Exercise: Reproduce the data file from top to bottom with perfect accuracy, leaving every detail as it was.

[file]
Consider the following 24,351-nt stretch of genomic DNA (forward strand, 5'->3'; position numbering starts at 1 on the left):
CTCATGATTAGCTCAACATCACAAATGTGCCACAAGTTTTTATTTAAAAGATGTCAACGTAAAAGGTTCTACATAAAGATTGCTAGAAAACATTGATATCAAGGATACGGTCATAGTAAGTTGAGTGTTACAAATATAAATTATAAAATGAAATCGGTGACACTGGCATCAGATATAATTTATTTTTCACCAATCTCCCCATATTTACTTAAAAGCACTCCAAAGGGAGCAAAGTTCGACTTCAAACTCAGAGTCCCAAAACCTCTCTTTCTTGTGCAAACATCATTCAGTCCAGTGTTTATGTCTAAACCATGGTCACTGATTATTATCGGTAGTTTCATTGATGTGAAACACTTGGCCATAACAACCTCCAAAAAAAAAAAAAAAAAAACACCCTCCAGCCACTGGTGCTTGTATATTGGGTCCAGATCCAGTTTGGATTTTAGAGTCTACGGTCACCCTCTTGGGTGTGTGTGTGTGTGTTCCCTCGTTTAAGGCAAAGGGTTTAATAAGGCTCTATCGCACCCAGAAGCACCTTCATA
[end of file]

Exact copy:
Consider the following 24,351-nt stretch of genomic DNA (forward strand, 5'->3'; position numbering starts at 1 on the left):
CTCATGATTAGCTCAACATCACAAATGTGCCACAAGTTTTTATTTAAAAGATGTCAACGTAAAAGGTTCTACATAAAGATTGCTAGAAAACATTGATATCAAGGATACGGTCATAGTAAGTTGAGTGTTACAAATATAAATTATAAAATGAAATCGGTGACACTGGCATCAGATATAATTTATTTTTCACCAATCTCCCCATATTTACTTAAAAGCACTCCAAAGGGAGCAAAGTTCGACTTCAAACTCAGAGTCCCAAAACCTCTCTTTCTTGTGCAAACATCATTCAGTCCAGTGTTTATGTCTAAACCATGGTCACTGATTATTATCGGTAGTTTCATTGATGTGAAACACTTGGCCATAACAACCTCCAAAAAAAAAAAAAAAAAAACACCCTCCAGCCACTGGTGCTTGTATATTGGGTCCAGATCCAGTTTGGATTTTAGAGTCTACGGTCACCCTCTTGGGTGTGTGTGTGTGTGTTCCCTCGTTTAAGGCAAAGGGTTTAATAAGGCTCTATCGCACCCAGAAGCACCTTCATA